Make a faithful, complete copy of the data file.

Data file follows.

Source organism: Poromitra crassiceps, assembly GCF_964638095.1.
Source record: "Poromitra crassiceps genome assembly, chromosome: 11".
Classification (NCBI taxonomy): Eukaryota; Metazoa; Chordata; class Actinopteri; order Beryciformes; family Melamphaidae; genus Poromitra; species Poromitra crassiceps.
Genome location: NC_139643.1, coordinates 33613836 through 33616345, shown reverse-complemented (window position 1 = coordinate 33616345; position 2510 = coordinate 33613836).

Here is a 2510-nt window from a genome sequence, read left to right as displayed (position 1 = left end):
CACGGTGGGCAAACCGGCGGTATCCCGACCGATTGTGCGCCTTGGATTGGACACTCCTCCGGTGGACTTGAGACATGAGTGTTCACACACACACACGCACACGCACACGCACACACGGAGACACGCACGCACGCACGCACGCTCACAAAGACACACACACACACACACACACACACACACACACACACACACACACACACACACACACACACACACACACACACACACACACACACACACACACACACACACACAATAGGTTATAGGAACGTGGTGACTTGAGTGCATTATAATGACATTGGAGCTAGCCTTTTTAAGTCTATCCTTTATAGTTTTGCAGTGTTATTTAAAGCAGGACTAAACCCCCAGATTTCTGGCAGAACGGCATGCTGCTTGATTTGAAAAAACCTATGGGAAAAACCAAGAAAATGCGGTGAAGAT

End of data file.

Source organism: Poromitra crassiceps, assembly GCF_964638095.1.
Source record: "Poromitra crassiceps genome assembly, chromosome: 11".
Classification (NCBI taxonomy): Eukaryota; Metazoa; Chordata; class Actinopteri; order Beryciformes; family Melamphaidae; genus Poromitra; species Poromitra crassiceps.
Genome location: NC_139643.1, coordinates 33613836 through 33616345, shown reverse-complemented (window position 1 = coordinate 33616345; position 2510 = coordinate 33613836).

Here is a 2510-nt window from a genome sequence, read left to right as displayed (position 1 = left end):
CACGGTGGGCAAACCGGCGGTATCCCGACCGATTGTGCGCCTTGGATTGGACACTCCTCCGGTGGACTTGAGACATGAGTGTTCACACACACACACGCACACGCACACGCACACACGGAGACACGCACGCACGCACGCACGCTCACAAAGACACACACACACACACACACACACACACACACACACACACACACACACACACACACACACACACACACACACACACACACACACACACACACACACACACACACAATAGGTTATAGGAACGTGGTGACTTGAGTGCATTATAATGACATTGGAGCTAGCCTTTTTAAGTCTATCCTTTATAGTTTTGCAGTGTTATTTAAAGCAGGACTAAACCCCCAGATTTCTGGCAGAACGGCATGCTGCTTGATTTGAAAAAACCTATGGGAAAAACCAAGAAAATGCGGTGAAGAT